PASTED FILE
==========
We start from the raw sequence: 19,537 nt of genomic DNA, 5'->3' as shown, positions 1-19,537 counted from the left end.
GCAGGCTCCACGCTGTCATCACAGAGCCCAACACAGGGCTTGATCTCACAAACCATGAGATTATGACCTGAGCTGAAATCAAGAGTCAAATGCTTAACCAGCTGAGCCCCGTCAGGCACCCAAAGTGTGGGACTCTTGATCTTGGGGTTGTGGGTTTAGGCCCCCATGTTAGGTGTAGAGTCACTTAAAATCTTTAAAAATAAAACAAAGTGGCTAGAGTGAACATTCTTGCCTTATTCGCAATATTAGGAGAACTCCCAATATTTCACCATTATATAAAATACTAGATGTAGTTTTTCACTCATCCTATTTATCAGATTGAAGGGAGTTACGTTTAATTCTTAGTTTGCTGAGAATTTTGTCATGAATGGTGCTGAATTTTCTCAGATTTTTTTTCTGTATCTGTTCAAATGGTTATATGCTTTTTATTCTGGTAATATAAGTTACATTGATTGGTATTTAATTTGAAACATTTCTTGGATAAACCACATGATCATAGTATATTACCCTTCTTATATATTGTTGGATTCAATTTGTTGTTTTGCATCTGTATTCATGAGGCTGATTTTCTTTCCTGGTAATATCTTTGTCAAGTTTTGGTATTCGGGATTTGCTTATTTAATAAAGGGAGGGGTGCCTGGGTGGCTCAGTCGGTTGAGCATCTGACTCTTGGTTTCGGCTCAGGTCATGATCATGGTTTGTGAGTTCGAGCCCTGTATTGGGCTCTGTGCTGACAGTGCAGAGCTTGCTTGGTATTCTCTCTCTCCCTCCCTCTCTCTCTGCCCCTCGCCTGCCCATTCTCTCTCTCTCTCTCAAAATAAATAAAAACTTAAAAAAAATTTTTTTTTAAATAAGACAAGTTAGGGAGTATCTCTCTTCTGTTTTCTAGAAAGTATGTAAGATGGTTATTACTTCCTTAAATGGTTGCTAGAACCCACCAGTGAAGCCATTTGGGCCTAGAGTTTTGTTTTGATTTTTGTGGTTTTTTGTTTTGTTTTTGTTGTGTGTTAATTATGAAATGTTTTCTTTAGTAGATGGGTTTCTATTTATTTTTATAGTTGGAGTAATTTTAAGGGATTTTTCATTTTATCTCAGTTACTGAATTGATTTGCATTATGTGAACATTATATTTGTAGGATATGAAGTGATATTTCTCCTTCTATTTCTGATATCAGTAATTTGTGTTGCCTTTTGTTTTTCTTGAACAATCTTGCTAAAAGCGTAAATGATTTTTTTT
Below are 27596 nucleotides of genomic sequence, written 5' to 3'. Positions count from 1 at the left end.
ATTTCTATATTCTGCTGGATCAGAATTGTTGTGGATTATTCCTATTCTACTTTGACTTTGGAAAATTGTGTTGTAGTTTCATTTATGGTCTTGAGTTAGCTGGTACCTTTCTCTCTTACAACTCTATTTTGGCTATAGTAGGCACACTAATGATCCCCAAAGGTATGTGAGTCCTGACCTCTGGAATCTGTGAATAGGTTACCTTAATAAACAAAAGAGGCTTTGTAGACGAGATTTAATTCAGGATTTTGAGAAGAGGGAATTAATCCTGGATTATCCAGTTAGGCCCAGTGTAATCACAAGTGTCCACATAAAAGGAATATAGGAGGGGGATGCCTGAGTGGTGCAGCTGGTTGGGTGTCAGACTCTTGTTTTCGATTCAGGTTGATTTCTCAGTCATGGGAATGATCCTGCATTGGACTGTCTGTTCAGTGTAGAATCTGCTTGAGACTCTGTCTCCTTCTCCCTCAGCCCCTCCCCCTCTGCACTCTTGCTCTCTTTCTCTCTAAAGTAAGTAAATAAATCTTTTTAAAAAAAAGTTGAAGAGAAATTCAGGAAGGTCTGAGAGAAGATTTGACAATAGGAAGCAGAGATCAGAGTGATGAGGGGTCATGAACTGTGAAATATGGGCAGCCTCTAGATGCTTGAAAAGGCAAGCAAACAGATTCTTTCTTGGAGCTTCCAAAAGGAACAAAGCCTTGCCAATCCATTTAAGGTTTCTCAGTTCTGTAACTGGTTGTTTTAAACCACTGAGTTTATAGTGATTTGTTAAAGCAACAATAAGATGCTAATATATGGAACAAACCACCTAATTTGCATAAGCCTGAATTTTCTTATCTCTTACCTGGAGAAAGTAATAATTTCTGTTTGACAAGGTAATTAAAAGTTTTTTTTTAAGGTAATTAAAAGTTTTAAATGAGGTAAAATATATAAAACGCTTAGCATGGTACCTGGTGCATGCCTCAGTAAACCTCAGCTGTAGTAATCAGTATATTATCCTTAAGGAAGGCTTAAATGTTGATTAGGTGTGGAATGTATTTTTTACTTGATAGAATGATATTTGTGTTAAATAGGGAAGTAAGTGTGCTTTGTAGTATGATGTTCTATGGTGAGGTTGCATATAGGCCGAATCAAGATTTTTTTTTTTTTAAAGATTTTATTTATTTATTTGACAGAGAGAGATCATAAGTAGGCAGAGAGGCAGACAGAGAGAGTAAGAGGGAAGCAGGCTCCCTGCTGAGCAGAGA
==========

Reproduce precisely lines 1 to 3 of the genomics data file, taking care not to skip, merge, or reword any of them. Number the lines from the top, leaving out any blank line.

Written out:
We start from the raw sequence: 19,537 nt of genomic DNA, 5'->3' as shown, positions 1-19,537 counted from the left end.
GCAGGCTCCACGCTGTCATCACAGAGCCCAACACAGGGCTTGATCTCACAAACCATGAGATTATGACCTGAGCTGAAATCAAGAGTCAAATGCTTAACCAGCTGAGCCCCGTCAGGCACCCAAAGTGTGGGACTCTTGATCTTGGGGTTGTGGGTTTAGGCCCCCATGTTAGGTGTAGAGTCACTTAAAATCTTTAAAAATAAAACAAAGTGGCTAGAGTGAACATTCTTGCCTTATTCGCAATATTAGGAGAACTCCCAATATTTCACCATTATATAAAATACTAGATGTAGTTTTTCACTCATCCTATTTATCAGATTGAAGGGAGTTACGTTTAATTCTTAGTTTGCTGAGAATTTTGTCATGAATGGTGCTGAATTTTCTCAGATTTTTTTTCTGTATCTGTTCAAATGGTTATATGCTTTTTATTCTGGTAATATAAGTTACATTGATTGGTATTTAATTTGAAACATTTCTTGGATAAACCACATGATCATAGTATATTACCCTTCTTATATATTGTTGGATTCAATTTGTTGTTTTGCATCTGTATTCATGAGGCTGATTTTCTTTCCTGGTAATATCTTTGTCAAGTTTTGGTATTCGGGATTTGCTTATTTAATAAAGGGAGGGGTGCCTGGGTGGCTCAGTCGGTTGAGCATCTGACTCTTGGTTTCGGCTCAGGTCATGATCATGGTTTGTGAGTTCGAGCCCTGTATTGGGCTCTGTGCTGACAGTGCAGAGCTTGCTTGGTATTCTCTCTCTCCCTCCCTCTCTCTCTGCCCCTCGCCTGCCCATTCTCTCTCTCTCTCTCAAAATAAATAAAAACTTAAAAAAAATTTTTTTTTAAATAAGACAAGTTAGGGAGTATCTCTCTTCTGTTTTCTAGAAAGTATGTAAGATGGTTATTACTTCCTTAAATGGTTGCTAGAACCCACCAGTGAAGCCATTTGGGCCTAGAGTTTTGTTTTGATTTTTGTGGTTTTTTGTTTTGTTTTTGTTGTGTGTTAATTATGAAATGTTTTCTTTAGTAGATGGGTTTCTATTTATTTTTATAGTTGGAGTAATTTTAAGGGATTTTTCATTTTATCTCAGTTACTGAATTGATTTGCATTATGTGAACATTATATTTGTAGGATATGAAGTGATATTTCTCCTTCTATTTCTGATATCAGTAATTTGTGTTGCCTTTTGTTTTTCTTGAACAATCTTGCTAAAAGCGTAAATGATTTTTTTT
Below are 27596 nucleotides of genomic sequence, written 5' to 3'. Positions count from 1 at the left end.